International Migration Law Course, with the ICVA
The International Council of Voluntary Agencies, Civil Society Action Committee and the International Migrants Bill of Rights (IMBR) Initiative at Cornell University are jointly providing a learning program for NGO staff working on migration. The concept note and the outlines of the sessions, which have already taken place, can be found at the external link of the event.
As NGO staff are often in front line of providing services to migrants and advocating for them, it is crucial that they are aware of the international legal framework guaranteeing the rights of all migrants. Such rights are often but not always enshrined in national legislation. National law must not conflict with the binding obligations accepted by States under international law. Therefore, understanding international legal frameworks relevant to migration governance is important for NGO staff. Such understanding better equips NGO staff to play a broader role within the whole of the society approach and be able to support both migrants and States of origin, transit and destination to ensure compliance with the international legal framework.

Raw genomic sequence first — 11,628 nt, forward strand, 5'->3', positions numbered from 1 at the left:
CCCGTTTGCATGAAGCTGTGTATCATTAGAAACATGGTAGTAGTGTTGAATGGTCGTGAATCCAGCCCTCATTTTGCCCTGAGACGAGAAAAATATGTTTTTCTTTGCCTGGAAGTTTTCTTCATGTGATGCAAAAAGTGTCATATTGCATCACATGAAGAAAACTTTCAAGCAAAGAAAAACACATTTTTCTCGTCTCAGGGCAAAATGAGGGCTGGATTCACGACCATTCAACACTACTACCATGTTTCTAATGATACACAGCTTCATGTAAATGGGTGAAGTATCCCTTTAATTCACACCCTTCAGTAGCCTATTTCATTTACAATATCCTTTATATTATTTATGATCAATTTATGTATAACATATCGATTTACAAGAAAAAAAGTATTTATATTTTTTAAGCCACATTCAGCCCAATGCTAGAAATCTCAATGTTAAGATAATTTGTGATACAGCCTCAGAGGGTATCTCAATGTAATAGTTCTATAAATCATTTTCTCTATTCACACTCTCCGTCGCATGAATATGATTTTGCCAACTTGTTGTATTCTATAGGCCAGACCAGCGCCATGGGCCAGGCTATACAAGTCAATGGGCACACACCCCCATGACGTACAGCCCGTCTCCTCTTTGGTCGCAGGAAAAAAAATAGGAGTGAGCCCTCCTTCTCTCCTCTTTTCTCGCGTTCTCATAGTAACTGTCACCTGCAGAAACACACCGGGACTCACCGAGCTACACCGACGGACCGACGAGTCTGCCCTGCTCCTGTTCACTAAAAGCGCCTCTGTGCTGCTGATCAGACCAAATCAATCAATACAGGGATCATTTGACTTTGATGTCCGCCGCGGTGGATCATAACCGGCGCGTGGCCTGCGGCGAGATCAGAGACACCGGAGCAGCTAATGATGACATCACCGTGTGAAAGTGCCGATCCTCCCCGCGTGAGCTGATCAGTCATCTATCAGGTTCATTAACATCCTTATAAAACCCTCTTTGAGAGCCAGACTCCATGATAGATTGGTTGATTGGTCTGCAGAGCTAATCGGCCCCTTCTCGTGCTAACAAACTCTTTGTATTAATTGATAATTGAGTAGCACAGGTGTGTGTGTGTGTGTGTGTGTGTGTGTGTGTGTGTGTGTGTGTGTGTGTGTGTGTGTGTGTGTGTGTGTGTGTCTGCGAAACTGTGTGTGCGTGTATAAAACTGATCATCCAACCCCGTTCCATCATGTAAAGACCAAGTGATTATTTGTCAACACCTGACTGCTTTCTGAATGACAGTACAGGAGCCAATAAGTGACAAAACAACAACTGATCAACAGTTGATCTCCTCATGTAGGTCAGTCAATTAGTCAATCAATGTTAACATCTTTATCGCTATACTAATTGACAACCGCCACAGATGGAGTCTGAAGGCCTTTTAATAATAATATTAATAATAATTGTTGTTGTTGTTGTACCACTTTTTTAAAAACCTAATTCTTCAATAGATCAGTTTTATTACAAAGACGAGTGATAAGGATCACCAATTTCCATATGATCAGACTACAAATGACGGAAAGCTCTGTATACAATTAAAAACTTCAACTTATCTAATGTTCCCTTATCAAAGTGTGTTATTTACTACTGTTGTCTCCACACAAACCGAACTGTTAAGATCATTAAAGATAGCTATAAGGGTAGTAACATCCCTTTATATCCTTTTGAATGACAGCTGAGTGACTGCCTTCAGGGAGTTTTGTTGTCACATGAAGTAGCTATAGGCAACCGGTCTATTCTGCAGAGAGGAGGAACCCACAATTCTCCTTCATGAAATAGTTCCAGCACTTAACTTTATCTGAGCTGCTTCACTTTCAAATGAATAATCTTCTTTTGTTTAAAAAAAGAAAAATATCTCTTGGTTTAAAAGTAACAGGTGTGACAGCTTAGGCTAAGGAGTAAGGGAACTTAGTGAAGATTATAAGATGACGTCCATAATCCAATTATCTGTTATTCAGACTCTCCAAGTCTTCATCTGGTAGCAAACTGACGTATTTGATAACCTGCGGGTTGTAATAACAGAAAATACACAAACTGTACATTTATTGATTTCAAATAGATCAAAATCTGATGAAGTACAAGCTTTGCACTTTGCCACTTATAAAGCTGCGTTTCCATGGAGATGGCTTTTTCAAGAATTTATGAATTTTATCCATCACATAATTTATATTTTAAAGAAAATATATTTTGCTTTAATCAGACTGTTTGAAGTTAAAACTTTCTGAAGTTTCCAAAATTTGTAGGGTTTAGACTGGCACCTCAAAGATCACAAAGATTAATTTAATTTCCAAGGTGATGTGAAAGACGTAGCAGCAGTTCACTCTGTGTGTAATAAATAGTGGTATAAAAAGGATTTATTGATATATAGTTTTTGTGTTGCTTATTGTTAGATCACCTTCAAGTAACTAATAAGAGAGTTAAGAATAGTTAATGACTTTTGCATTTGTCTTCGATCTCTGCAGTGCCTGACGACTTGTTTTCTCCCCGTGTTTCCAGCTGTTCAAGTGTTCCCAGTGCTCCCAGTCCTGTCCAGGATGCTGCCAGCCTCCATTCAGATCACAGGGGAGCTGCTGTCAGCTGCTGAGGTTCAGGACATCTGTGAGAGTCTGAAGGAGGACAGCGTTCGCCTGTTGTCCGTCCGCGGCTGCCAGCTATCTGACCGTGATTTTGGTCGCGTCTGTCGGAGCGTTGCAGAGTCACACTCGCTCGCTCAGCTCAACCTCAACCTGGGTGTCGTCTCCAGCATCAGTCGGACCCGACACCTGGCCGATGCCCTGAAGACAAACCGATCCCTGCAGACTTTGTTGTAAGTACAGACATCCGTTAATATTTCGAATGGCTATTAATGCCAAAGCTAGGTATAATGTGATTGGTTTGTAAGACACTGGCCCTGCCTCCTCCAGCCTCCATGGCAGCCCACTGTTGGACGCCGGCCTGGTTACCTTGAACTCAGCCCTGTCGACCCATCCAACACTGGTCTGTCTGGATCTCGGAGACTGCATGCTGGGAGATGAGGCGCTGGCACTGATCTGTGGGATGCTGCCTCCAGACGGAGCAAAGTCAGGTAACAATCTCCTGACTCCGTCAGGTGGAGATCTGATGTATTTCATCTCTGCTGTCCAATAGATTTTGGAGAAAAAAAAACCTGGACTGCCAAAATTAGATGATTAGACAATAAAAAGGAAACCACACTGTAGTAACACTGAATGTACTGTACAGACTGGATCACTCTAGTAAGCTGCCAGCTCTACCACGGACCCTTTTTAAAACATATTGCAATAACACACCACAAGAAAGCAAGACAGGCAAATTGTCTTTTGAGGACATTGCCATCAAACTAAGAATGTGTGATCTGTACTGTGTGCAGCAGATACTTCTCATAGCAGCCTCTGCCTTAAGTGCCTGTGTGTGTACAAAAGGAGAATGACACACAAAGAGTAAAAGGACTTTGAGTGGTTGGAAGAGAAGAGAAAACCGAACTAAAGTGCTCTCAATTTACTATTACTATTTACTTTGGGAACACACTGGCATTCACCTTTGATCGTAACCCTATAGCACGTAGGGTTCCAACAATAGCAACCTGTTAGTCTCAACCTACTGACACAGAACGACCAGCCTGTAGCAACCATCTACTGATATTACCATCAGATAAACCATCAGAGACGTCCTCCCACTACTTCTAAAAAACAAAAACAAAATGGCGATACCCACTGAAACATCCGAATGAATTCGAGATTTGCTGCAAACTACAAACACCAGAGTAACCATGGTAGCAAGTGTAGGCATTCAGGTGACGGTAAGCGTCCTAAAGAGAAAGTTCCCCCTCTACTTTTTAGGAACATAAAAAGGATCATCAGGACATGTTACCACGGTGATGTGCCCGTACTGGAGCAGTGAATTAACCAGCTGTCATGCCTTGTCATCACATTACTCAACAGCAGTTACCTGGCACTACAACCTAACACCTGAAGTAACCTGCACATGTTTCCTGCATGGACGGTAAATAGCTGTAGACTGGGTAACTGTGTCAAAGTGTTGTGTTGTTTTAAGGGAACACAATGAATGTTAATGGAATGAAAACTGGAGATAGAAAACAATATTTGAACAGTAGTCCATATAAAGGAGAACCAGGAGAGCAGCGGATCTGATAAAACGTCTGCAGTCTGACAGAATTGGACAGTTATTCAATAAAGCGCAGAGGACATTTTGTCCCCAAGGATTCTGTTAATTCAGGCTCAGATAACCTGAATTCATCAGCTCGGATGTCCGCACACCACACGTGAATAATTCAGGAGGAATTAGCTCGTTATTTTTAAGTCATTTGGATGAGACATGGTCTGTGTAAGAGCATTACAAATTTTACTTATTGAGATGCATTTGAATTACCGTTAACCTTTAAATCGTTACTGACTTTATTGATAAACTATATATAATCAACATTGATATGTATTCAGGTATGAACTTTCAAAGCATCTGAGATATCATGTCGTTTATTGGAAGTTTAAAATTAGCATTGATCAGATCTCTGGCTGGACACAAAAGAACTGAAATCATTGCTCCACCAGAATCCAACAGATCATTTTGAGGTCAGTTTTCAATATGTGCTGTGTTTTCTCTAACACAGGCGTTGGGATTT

Our Managing Partner Kristina Touzenis has participated in Session Nine of the Program, "Addressing Human Trafficking and Smuggling in People from a Right-Based Approach", outlining the international legal framework relating to trafficking and smuggling and the links to international migration.
Human trafficking and smuggling are global and widespread crimes. Human trafficking is one of the most serious human rights violations, which brings high profits to traffickers through the acquisition and exploitation of human beings by improper means such as force, fraud, or deception. Smuggling involves the facilitation of illegal entry of a person into a state of which that person is not national or resident, for financial or other material benefits. Distinct but often interrelated phenomena, they are conspicuously interlinked with migration: many men, women and children, driven by the hope for a better future abroad and often escaping economic inequalities, armed conflict, environmental crises and persecution in their countries of origin, fall into the hands of traffickers and smugglers.